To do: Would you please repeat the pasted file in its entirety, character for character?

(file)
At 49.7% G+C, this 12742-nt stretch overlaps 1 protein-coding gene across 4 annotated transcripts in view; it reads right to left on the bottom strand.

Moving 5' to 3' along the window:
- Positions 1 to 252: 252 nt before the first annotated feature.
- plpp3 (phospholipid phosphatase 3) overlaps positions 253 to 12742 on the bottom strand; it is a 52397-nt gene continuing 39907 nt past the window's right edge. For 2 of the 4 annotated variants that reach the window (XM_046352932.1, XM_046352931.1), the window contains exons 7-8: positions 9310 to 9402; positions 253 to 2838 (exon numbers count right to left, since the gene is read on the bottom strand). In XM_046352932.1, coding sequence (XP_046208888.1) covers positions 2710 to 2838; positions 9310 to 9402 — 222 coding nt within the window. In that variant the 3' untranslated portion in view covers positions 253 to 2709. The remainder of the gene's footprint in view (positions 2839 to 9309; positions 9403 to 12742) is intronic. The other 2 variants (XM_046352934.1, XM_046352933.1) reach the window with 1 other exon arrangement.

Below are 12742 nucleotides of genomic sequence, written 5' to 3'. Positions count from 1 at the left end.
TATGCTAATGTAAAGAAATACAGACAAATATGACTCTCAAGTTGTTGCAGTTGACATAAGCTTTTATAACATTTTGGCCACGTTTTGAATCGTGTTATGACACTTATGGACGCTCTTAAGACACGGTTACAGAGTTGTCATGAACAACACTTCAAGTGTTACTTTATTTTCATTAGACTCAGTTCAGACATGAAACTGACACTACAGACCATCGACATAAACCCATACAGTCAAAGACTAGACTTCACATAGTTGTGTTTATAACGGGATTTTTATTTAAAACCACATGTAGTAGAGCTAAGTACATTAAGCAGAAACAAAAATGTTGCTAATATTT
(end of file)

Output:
At 49.7% G+C, this 12742-nt stretch overlaps 1 protein-coding gene across 4 annotated transcripts in view; it reads right to left on the bottom strand.

Moving 5' to 3' along the window:
- Positions 1 to 252: 252 nt before the first annotated feature.
- plpp3 (phospholipid phosphatase 3) overlaps positions 253 to 12742 on the bottom strand; it is a 52397-nt gene continuing 39907 nt past the window's right edge. For 2 of the 4 annotated variants that reach the window (XM_046352932.1, XM_046352931.1), the window contains exons 7-8: positions 9310 to 9402; positions 253 to 2838 (exon numbers count right to left, since the gene is read on the bottom strand). In XM_046352932.1, coding sequence (XP_046208888.1) covers positions 2710 to 2838; positions 9310 to 9402 — 222 coding nt within the window. In that variant the 3' untranslated portion in view covers positions 253 to 2709. The remainder of the gene's footprint in view (positions 2839 to 9309; positions 9403 to 12742) is intronic. The other 2 variants (XM_046352934.1, XM_046352933.1) reach the window with 1 other exon arrangement.

Below are 12742 nucleotides of genomic sequence, written 5' to 3'. Positions count from 1 at the left end.
TATGCTAATGTAAAGAAATACAGACAAATATGACTCTCAAGTTGTTGCAGTTGACATAAGCTTTTATAACATTTTGGCCACGTTTTGAATCGTGTTATGACACTTATGGACGCTCTTAAGACACGGTTACAGAGTTGTCATGAACAACACTTCAAGTGTTACTTTATTTTCATTAGACTCAGTTCAGACATGAAACTGACACTACAGACCATCGACATAAACCCATACAGTCAAAGACTAGACTTCACATAGTTGTGTTTATAACGGGATTTTTATTTAAAACCACATGTAGTAGAGCTAAGTACATTAAGCAGAAACAAAAATGTTGCTAATATTT